My Head in the Clouds

by Pat Chiappa on

Heart cloudViewing and ‘seeing things’ in clouds was a favorite pastime as a kid, and even later as I became a so called adult.  I also looked for images in the knotty pine walls of my childhood bedroom – but those images were usually faces in the style of Edvard Munch’s,  The Scream.

Today I was lying down, relaxing with an ice pack on my lower back, (I made a dumb move while moving furniture) and staring at the clouds out side my large slider door.  It was an expansive and beautiful view as there had been a huge storm the night before with another on it’s way, so the clouds were massive, varied in shape and moving quickly. There was plenty going on up there.

But I found it difficult to ‘see’ anything. After a while, I saw a sonogram, but that was because I recently viewed my 2 month pregnant nieces sonogram, and the clouds reminded me of it, but didn’t really look like a fetus or a baby. It was more a memory than an vision created in my imagination.

I was surprised how I couldn’t see anything in the clouds and thought about the creative mind and eye and how as a child, everything you see is viewed through that lens. My adult mind and eye was not able to see a thing.

This isn’t exactly news to me as I have recently come to realize I am losing my ability to connect with my creative spirit.  Maybe ‘losing’ isn’t the right word, but I am finding it more challenging to carve out time for creativity, and much like muscles, if you don’t use them, you lose them – it’s true.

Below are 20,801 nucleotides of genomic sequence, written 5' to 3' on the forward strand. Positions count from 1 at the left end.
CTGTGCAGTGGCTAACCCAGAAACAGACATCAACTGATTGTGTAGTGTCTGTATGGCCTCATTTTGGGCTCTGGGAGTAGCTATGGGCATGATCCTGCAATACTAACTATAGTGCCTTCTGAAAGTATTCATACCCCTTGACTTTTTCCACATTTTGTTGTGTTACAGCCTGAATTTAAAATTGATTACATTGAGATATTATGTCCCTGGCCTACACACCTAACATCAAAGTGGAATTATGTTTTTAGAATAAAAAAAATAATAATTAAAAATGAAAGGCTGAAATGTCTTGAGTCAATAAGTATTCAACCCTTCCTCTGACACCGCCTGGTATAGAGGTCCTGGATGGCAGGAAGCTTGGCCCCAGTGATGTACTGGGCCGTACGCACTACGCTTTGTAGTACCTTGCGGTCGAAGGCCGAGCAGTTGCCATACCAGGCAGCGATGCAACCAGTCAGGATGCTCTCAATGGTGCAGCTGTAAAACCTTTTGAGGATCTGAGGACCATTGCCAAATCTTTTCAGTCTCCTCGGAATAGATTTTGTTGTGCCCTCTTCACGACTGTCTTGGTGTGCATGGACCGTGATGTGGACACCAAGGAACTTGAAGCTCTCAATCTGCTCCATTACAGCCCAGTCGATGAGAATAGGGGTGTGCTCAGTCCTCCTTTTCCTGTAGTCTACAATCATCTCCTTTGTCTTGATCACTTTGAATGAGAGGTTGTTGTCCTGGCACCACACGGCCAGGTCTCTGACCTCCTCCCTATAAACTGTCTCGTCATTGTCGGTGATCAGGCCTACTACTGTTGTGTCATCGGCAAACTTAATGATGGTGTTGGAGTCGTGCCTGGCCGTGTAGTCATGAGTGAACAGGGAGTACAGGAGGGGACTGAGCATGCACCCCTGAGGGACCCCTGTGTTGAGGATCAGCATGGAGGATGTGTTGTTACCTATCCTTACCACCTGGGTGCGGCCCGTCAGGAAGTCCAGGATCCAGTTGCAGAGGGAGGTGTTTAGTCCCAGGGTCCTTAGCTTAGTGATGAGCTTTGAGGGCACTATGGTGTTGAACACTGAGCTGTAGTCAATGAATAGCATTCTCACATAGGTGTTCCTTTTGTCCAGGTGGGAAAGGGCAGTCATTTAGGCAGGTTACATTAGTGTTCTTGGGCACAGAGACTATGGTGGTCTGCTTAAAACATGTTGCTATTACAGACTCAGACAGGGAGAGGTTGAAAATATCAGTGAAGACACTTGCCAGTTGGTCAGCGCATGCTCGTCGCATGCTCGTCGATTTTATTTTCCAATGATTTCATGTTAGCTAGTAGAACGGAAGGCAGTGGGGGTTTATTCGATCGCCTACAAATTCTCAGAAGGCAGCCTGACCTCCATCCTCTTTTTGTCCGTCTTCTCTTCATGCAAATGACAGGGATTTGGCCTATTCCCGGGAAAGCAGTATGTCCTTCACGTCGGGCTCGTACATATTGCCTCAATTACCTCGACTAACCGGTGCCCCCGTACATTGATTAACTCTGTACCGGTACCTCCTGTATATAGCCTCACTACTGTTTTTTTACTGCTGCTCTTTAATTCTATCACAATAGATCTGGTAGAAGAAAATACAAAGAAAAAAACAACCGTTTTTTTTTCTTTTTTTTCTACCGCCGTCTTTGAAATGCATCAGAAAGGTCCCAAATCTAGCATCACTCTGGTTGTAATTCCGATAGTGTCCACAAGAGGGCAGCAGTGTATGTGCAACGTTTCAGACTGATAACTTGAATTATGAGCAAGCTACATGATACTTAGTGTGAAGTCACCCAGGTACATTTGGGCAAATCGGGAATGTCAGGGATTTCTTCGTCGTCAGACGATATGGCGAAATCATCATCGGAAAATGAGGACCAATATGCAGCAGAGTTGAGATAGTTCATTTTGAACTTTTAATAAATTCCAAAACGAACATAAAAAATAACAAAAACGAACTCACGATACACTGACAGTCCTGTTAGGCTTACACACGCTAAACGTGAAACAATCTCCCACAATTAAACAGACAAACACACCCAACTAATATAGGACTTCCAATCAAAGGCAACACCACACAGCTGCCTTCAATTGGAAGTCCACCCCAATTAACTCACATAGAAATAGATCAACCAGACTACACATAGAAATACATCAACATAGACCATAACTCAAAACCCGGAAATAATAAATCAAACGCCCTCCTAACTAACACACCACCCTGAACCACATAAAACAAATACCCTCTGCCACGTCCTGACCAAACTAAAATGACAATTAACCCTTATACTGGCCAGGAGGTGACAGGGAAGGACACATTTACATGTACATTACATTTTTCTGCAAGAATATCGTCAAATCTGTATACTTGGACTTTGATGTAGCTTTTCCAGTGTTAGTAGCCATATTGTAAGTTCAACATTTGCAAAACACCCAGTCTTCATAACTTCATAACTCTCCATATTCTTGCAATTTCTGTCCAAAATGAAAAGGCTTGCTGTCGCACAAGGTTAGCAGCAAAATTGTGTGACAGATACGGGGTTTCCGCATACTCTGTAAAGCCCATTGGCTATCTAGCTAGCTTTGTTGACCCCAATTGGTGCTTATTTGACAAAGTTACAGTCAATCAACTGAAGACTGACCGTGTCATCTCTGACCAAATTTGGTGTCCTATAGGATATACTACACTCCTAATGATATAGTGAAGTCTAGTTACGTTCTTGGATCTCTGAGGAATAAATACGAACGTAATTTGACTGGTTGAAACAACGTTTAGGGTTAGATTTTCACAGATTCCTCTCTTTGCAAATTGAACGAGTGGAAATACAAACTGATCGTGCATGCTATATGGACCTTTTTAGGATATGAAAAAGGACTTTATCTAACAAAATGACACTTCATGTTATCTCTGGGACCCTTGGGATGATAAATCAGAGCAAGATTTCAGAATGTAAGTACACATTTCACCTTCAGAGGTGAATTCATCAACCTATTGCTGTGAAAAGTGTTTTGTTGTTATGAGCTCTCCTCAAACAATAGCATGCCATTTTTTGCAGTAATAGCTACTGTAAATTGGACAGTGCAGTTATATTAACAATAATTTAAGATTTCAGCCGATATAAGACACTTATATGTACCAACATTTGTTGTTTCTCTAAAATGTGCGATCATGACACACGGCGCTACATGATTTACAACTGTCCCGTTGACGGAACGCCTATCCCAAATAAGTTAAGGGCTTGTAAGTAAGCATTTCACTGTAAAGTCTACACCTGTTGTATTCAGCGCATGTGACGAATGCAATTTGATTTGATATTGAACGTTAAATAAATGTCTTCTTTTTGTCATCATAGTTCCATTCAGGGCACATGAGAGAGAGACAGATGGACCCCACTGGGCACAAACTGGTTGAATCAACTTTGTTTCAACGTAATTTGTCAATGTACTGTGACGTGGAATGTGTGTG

My creative juices which had previously been used on sculpture, painting, and creating have been funneled into  other things:  website design, (for work) setting up and decorating a household, (I moved a couple of times) and cooking. (a necessity, although a pleasurable one)

One of my Year Ahead goals for 2011 was, “Creativity: Every Day, Every Way,” and so far I have had a great time at it.  Every single day, I make certain to do something creative – last night I watched a documentary on glassblowing at Wheaton Arts, another night I drew a mandala, once I spent an rainy afternoon in my recently carved out studio space and did several different creative projects like frame photos, make a birthday card, and do some calligraphy, another time I spent time exploring an art gallery, and once I discovered an artists website and tried her unique and beautiful art form called Zentangle. (this is great fun – check it out)

The idea is to do something creative every single day – and that awareness alone has helped me in opening up that clogged creative pipeline. In addition to the actual creative work, each Sunday morning,  I take the time to reflect and write about the weeks projects and processes in a special art project journal. It’s also a place to record websites I’ve discovered and visited and names of books I’m encountering that I want to be able to refer back to.

I initially thought that having a daily goal would feel like pressure – but it really hasn’t at all. Sometimes I have a busier than normal day, so I allow myself a short poem to satisfy the ‘creativity every day, every way’ promise to myself. By cutting myself some slack, I’m able to stay on track and not feel stressed about reaching my daily goal.

Do you have daily goals? How do you manage them?

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